"A pull-no-punches look at health care from a seldom-heard sector . . . Living and Dying isn't a sky-is-falling chronicle. It's a real, gutsy view of a city hospital."Essence

"Gripping . . . a prescription to help kids dream bigger than their circumstances, from someone who really knows."People

"[Dr. Davis] is really a local hero. His story has inspired so many of our young people, and he's got his finger on the pulse of what is a challenge in Newark, and frankly all across America. . . . I think his book is going to make a big impact."—Cory Booker
"Some memoirs are heartfelt, some are informative and some are even important. Few, however, are all three. . . . As rare as it is for a book to be heartfelt, well written and inspirational, it's even rarer for a critic to say that a book should be required reading. This ought to be included in high school curricula—for the kids in the suburbs who have no idea what life is like in the inner cities, and for the kids in the inner cities to know that there is a way out."—The Star-Ledger

"Dramatic and powerful."—New York Daily News
"This book just might save your life. Sampson Davis shares fascinating stories from the E.R. and addresses the inner-city health crisis. His book is an important investment in your most valuable resource: your health."—Suze Orman, author of The Money Class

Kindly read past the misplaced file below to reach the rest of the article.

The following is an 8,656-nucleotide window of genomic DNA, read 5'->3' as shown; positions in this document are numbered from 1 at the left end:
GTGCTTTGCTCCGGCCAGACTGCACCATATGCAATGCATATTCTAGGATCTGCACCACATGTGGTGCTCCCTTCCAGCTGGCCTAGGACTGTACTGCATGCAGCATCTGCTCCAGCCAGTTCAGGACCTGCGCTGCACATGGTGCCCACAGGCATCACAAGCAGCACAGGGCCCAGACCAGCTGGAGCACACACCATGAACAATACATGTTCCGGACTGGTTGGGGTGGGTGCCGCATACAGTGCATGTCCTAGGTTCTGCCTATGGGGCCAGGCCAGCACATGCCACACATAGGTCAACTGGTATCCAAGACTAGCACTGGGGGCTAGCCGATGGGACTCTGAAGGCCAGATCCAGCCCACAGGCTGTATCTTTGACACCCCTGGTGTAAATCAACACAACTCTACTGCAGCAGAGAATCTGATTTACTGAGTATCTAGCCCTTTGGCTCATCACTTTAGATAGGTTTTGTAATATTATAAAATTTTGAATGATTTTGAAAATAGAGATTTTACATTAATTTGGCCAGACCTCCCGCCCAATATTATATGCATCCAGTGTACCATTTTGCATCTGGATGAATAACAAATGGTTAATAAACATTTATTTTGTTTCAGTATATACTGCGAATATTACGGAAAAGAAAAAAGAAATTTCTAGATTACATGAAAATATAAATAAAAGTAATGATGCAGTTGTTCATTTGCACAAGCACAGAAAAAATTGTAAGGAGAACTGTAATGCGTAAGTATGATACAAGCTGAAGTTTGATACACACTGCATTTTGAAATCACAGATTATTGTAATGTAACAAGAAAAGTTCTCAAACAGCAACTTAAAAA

A riveting personal exploration of the healthcare crisis facing inner-city communities, written by an emergency room physician who grew up in the very neighborhood he is now serving

Sampson Davis is best known as one of three friends from inner-city Newark who made a pact in high school to become doctors. Their book The Pact and their work through the Three Doctors Foundation have inspired countless young men and women to strive for goals they otherwise would not have dreamed they could attain. In this book, Dr. Davis looks at the healthcare crisis in the inner city from a rare perspective: as a doctor who works on the front line of emergency medical care in the community where he grew up, and as a member of that community who has faced the same challenges as the people he treats every day. He also offers invaluable practical advice for those living in such communities, where conditions like asthma, heart disease, stroke, obesity, and AIDS are disproportionately endemic.